For the past few years, beauty enthusiasts have been obsessed with new products arriving from Japan and Korea. Now, J- and K-Beauty will have to face off with G-Beauty, aka German beauty brands. While K-Beauty emphasized Korean beauty balms and jelly cleansers and J-Beauty highlighted Japanese essences and sake ingredients, G-Beauty is all about clean beauty.
Spotted at Whole Foods and Bluemercury, G-Beauty products are usually straightforward and organic. “Our customers like that Germany beauty follows the European standards for clean, which automatically means they don’t include many toxins,” said Jessica Richards, the founder of Shen Beauty.
Cassandra Grey, the founder of Violet Grey in Los Angeles, whose top-selling skin care lines are German, adds that “Customers now look for the Made in Germany stamp on skin-care products the same way we look for the organic sticker on our tomatoes.”
Examples of G-Beauty include Weleda, a Swiss-German natural skincare pioneer founded in 1921, and Dr. Hauschka, a natural skincare and cosmetics brand established in 1967. Both work with biodynamic farms, labs and manufacturing processes. “We have a lot of control over our ingredients, which is key for a natural beauty brand,” said Rob Keen, the chief executive of Weleda North America. “You don’t know where some of these companies are getting their naturals from.”
Weleda, which markets its Skin Food moisturizer, a favorite of top makeup artists and celebrities like Rihanna, Julia Roberts, and Victoria Beckham, experienced a 19 percent increase in sales in the US last year. Overall, according to Spins and Nielsen, a market research firm, natural G-Beauty skincare brands grew 13 percent in the US last year, compared with 11 percent for all natural skincare brands.
Unlike K-Beauty and J-Beauty brands, which were actively supported by their respective governments. G-Beauty is going it alone, although Germany’s commitment to the environment and sustainability is well-known. “If you look across many different categories and businesses in Germany, it’s about quality and ingredient integrity,” said Martina Joseph, the chief executive of Dr. Hauschka Skin Care.
Other clean brands include Augustinus Bader, Dr. Barbara Sturm, and Royal Fern. Timm Golueke, a dermatologist and founder of Royal Fern, says his brand, which features an ingredient derived from fern extract, marries “wellness with German engineering.” He says German brands tend to rely upon science and transparency to develop their products and marketing strategies. “The patients I see in London and in Germany, they want the same thing. They want skincare that works, but they also want things to be nontoxic. That’s what German brands are building trust in,” he added.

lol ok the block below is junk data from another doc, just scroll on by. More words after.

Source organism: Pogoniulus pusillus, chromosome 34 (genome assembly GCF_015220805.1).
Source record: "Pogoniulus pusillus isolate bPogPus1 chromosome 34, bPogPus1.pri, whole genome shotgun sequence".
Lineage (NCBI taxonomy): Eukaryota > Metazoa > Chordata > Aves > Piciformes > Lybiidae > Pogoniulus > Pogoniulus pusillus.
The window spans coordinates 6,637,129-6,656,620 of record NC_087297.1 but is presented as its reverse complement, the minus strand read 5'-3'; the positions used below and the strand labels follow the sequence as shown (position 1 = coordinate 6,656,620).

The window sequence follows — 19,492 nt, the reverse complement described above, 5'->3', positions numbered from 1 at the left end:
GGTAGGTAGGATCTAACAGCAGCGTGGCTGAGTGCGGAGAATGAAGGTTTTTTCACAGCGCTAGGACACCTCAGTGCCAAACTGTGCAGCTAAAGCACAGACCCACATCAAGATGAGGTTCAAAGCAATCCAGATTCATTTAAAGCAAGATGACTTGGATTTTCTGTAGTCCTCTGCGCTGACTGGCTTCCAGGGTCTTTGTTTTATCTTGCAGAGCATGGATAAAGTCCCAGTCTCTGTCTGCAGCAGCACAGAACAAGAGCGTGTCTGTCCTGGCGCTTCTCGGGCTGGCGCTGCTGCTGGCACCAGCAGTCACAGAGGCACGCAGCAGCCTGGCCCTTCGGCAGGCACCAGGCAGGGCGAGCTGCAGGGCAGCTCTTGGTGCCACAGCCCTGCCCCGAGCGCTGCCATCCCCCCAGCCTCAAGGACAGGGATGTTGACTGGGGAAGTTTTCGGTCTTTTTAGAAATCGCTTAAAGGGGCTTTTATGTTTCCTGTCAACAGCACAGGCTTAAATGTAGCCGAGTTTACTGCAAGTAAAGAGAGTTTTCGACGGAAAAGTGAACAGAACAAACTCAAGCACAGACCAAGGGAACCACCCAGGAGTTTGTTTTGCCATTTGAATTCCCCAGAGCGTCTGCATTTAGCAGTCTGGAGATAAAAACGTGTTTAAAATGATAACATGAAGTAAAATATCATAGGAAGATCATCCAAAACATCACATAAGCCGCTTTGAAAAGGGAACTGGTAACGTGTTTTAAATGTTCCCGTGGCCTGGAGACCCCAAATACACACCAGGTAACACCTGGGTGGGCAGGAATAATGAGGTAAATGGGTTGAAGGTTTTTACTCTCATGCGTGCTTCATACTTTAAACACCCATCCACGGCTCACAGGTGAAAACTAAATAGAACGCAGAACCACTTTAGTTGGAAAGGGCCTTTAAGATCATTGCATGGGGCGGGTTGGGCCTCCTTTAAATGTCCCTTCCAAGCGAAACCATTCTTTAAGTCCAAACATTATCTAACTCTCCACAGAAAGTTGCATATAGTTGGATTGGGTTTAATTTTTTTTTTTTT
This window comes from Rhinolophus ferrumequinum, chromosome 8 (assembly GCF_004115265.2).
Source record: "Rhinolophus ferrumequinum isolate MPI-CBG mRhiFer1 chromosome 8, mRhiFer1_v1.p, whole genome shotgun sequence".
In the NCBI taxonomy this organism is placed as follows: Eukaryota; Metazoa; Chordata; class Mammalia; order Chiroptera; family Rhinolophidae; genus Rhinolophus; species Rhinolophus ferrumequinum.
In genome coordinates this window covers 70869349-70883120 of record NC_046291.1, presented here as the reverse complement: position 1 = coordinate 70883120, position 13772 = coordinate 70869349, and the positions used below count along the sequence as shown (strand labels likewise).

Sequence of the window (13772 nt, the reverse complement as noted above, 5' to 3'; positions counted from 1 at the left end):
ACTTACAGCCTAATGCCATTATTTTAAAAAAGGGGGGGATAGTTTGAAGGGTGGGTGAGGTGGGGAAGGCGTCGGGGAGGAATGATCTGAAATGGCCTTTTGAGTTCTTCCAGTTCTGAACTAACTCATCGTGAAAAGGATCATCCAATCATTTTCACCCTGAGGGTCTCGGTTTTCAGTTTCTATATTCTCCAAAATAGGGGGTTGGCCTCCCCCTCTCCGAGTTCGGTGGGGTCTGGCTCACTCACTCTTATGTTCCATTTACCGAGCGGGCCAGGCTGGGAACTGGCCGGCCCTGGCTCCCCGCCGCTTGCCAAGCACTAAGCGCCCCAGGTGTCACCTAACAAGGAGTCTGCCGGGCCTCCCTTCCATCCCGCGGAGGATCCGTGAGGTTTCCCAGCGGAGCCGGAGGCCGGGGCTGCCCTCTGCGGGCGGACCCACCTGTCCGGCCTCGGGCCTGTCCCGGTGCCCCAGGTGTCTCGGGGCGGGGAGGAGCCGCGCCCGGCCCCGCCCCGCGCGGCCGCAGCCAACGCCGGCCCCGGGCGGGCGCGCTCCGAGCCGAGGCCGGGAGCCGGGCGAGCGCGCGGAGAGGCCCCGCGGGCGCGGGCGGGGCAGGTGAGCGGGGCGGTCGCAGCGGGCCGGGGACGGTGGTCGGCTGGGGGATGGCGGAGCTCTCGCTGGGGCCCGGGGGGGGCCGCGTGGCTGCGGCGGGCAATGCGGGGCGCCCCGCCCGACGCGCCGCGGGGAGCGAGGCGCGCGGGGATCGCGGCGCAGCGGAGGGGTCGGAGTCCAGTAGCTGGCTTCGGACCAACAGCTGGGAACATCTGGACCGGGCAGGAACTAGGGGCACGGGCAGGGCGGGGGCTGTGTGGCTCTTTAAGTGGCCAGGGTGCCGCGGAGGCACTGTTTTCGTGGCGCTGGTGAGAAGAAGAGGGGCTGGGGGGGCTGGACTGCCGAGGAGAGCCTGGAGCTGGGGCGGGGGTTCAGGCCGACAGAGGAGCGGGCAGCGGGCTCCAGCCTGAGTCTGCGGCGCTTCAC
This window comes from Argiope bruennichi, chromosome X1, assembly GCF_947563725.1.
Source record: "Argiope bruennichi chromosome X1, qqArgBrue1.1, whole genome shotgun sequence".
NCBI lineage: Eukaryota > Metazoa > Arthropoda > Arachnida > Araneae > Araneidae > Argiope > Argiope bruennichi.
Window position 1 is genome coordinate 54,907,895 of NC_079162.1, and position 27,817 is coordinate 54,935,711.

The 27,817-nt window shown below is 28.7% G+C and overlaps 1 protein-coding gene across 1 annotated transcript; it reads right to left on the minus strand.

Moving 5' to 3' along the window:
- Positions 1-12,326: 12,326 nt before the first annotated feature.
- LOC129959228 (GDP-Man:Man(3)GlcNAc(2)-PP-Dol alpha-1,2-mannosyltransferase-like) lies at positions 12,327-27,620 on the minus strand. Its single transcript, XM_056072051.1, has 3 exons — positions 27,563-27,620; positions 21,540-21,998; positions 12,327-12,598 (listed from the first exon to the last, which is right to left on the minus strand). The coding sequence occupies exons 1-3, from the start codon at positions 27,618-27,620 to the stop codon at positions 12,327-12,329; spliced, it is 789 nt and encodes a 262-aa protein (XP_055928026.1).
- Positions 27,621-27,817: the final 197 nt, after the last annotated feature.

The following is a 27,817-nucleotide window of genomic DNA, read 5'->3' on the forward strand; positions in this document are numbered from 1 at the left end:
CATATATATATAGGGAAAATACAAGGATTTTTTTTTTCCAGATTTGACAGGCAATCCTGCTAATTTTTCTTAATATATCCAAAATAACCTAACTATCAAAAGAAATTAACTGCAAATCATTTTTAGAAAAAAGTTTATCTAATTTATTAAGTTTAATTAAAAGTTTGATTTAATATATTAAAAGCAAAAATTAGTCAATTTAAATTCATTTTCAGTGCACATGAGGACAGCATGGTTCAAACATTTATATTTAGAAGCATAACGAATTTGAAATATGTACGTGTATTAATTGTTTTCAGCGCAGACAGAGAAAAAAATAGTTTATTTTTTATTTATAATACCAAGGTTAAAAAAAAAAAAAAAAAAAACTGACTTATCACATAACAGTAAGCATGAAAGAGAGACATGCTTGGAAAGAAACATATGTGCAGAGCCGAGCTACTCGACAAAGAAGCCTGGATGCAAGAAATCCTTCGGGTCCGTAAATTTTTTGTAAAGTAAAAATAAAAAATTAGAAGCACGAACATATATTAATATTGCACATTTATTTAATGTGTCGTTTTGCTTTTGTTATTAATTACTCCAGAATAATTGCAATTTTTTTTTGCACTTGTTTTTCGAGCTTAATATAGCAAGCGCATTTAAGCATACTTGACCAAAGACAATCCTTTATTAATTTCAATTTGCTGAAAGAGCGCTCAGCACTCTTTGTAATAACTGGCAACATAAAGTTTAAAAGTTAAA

Marla Beck, the co-founder, and chief executive of Bluemercury, which is the largest retailer of the Dr. Barbara Sturm products in the US, agreed, saying, “German beauty is known for science-backed, clean formulas that deliver highly effective results.” Beck is a fan of the Dr. Barbara Sturm Brightening Serum, which is formulated with cress sprouts extract and shimmer particles for added glow.
Barbara Sturm, an aesthetic medical doctor based in Düsseldorf, creates custom-blended creams with blood drawn from the patient. She also focuses on eliminating all damaging ingredients from products. “Clean beauty, which I take to mean nontoxic, nonirritating and noninflammatory, is at the center of my approach to healing the skin,” Dr. Sturm said.
Meanwhile, Augustinus Bader, a professor and scientist, founded his eponymous skincare line two years ago. Last year, the company reported $6 million in revenue with just two moisturizers, simply named the Cream and the Rich Cream. There are now plans to introduce a third product this summer.